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Types of ovarian cancer

Women discussing ovarian cancer

This page tells you about the different types of ovarian cancer. You can find the following information

 

A quick guide to what's on this page

Types of ovarian cancer

Epithelial ovarian cancer is the most common type, making up about 9 out of 10 tumours of the ovary (90%). Rarer types of ovarian cancer include germ cell tumours (cancer of the egg making cells of the ovary) and sarcomas.

Epithelial ovarian cancer generally starts in the surface layer covering the ovary. There are various subtypes of epithelial ovarian cancer. Serous epithelial ovarian cancer is the most common. Doctors now think that some serous cancers actually start in cells at the far end of the fallopian tube, then spread to the ovary. Other subtypes of epithelial ovarian cancer are mucinous, endometrioid, clear cell, undifferentiated or unclassifiable. At the moment they are all generally treated in the same way. But doctors and researchers are investigating whether the less common subtypes need to be treated in a different way to serous epithelial ovarian cancer.

Borderline ovarian tumours

Borderline ovarian tumours are different to ovarian cancer because they do not grow into the supportive tissue of the ovary (the stroma). They are also called tumours of low malignant potential. About 10 out of 100 epithelial ovarian tumours (10%) are this type.

Borderline ovarian tumours grow slowly and most are diagnosed at an early stage, when the abnormal cells are still within the ovary. They are usually cured with surgery alone.
 

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Epithelial ovarian cancer

About 9 out of 10 tumours of the ovary diagnosed (90%) are this type. So this section discusses treatment for epithelial ovarian cancer.

Epithelial ovarian cancer means the cancer started in the surface layer covering the ovary. There are various types of epithelial cancers of the ovary

  • Serous
  • Endometrioid
  • Clear cell
  • Mucinous
  • Undifferentiated or unclassifiable

Serous epithelial ovarian cancer is the most common type, making up about two thirds of the cases diagnosed. Doctors now think that most high grade serous ovarian cancers actually start in cells at the far end of the fallopian tube, rather than the surface of the ovary. These early cancer cells then spread to the ovary and grow.

About 1 in 10 epithelial ovarian cancers (10%) are undifferentiated or unclassifiable. These tumours have cells that are so very undeveloped that it is not possible to tell which type of cell the cancer started from.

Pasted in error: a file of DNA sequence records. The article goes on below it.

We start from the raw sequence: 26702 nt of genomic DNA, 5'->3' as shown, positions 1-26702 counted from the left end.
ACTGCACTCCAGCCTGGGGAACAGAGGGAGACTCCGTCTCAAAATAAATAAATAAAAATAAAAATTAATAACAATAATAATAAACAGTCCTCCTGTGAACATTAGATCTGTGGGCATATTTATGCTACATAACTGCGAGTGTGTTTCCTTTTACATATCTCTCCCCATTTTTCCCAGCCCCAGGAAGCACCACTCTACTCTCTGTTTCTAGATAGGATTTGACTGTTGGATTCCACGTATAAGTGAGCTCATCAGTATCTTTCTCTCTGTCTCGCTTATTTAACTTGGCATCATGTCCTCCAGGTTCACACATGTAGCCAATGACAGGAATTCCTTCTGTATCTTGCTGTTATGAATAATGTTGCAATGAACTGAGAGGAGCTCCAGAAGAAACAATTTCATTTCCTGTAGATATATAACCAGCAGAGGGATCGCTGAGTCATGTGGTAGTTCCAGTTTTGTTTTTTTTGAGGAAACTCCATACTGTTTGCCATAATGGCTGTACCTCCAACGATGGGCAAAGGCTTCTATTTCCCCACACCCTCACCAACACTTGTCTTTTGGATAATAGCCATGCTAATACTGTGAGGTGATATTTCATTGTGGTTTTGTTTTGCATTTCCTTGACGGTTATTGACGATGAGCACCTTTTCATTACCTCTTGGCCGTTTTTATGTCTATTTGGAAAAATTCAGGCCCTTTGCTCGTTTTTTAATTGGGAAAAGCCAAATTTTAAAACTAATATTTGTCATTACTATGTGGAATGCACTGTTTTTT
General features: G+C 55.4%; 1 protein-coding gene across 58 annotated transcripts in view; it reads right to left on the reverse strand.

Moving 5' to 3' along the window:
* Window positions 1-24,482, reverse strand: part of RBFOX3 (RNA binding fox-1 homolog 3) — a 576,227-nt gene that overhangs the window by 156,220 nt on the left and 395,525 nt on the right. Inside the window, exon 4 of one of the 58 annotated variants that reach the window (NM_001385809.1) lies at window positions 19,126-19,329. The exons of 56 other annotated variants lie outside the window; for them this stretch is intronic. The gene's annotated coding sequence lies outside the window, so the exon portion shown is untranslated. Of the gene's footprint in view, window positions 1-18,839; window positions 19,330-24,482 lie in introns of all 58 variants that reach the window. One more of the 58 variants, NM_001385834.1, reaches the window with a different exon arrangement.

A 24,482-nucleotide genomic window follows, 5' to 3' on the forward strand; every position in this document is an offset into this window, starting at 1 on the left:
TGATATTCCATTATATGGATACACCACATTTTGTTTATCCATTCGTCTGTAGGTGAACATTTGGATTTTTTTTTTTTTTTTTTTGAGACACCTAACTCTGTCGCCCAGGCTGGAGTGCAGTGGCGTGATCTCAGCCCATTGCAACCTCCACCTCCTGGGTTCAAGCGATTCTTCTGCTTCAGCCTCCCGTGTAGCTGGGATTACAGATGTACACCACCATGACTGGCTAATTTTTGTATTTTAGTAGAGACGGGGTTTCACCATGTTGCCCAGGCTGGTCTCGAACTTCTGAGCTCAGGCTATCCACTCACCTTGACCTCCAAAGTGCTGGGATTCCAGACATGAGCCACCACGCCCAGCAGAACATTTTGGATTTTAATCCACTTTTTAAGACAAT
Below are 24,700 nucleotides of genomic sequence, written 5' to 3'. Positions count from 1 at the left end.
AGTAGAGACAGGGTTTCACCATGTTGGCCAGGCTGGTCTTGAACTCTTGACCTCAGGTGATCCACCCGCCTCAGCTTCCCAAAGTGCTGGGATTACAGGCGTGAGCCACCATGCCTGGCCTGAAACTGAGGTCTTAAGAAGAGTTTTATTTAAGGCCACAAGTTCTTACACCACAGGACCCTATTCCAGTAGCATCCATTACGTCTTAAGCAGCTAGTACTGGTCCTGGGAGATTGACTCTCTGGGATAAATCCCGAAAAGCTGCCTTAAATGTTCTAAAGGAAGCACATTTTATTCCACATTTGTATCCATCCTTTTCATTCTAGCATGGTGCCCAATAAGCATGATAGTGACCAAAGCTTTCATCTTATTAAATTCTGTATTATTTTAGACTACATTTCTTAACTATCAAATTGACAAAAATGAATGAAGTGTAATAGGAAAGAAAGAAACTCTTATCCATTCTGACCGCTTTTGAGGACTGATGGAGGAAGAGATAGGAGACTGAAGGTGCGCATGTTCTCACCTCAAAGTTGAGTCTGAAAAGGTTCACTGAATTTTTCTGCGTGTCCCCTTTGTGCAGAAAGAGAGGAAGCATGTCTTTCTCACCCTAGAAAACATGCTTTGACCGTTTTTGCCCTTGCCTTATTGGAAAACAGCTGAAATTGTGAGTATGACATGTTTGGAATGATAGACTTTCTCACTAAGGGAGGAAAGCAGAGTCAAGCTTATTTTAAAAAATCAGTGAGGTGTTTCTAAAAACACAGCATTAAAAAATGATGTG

Researchers are investigating in clinical trials whether the rarer types of epithelial ovarian cancer need to be treated any differently to the serous type. But at the moment, they are generally treated in the same way. The main treatments are surgery and chemotherapy.

A small number of ovarian cancers are a type called primary peritoneal carcinoma. The cancer develops from cells that form the membrane around abdominal organs. We have information about primary peritoneal cancer in the question and answer section.

 

Germ cell and other rare ovarian tumours

Around 1 or 2 out of 100 ovarian cancers (1 to 2%) are germ cell cancers. They start from the egg making cells of the ovary. As well as these, there are also non cancerous (benign) forms of germ cell tumour, which doctors sometimes call dermoid cysts. We have information about both these types of ovarian teratoma (a type of germ cell tumour) in the question and answer section.  

Other rare types of cancer can affect the ovary, for example stromal tumours and sarcomas. This section does not cover these rarer types of ovarian cancer. Look in help and support for organisations that produce cancer information. They will be able to give you the information you need about your type of cancer.

 

Borderline ovarian tumours

Borderline ovarian tumours are different to ovarian cancer because they do not grow into the supportive tissue of the ovary (the stroma). They are also called tumours of low malignant potential. About 10 out of 100 epithelial ovarian tumours (10%) are borderline tumours.

Borderline ovarian tumours grow slowly and most are diagnosed at an early stage, when the abnormal cells are still within the ovary. Abnormal cells can sometimes break away from the tumour and settle elsewhere in the body, usually the abdomen. These do not usually grow into the underlying tissue. They are called non invasive implants.

Borderline ovarian tumours are treated in a different way to ovarian cancers and are usually cured with surgery alone.

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Updated: 16 January 2014